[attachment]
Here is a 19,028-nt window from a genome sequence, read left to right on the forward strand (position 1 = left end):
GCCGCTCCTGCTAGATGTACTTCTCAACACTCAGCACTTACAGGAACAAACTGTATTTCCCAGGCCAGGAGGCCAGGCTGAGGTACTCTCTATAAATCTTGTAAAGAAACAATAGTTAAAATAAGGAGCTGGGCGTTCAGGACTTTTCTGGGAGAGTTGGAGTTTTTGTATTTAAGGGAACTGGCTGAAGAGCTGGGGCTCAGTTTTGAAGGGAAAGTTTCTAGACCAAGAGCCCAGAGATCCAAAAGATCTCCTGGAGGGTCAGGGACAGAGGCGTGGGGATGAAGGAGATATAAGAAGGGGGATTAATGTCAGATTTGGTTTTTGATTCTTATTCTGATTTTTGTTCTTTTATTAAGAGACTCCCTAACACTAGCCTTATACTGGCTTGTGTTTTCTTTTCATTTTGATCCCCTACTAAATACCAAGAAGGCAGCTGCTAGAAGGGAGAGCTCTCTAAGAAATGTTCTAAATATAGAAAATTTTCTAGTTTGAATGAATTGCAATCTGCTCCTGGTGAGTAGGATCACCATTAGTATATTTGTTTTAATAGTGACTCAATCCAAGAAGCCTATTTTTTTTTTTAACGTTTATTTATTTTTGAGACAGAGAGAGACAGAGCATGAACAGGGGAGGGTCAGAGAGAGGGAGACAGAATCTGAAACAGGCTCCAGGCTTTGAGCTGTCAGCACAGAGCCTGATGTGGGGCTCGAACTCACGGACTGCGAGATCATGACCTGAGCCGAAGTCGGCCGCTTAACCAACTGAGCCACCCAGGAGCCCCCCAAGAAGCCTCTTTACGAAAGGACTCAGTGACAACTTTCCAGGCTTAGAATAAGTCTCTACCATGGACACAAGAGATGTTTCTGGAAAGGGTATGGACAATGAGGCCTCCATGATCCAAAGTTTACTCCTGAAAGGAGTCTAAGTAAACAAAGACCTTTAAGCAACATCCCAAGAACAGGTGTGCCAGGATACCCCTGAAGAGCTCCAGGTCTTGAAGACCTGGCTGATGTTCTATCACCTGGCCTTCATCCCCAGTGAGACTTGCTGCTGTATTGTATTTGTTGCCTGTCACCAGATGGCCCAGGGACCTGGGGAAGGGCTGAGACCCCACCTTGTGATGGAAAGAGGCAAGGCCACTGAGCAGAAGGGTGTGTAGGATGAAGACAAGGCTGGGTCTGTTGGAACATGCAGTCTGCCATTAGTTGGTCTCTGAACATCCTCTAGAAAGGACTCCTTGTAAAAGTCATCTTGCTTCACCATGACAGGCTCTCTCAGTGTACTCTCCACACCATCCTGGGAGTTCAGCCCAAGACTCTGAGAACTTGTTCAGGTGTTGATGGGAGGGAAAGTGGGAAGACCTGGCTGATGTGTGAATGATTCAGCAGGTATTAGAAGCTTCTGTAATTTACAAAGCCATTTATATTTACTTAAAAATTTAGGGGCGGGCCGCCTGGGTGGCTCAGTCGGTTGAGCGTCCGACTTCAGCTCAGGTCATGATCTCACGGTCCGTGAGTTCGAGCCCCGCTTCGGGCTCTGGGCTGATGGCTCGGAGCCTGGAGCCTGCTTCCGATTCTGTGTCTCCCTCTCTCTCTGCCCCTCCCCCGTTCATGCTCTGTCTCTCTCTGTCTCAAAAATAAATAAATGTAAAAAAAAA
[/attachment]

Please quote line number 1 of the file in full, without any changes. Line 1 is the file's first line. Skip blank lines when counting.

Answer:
Here is a 19,028-nt window from a genome sequence, read left to right on the forward strand (position 1 = left end):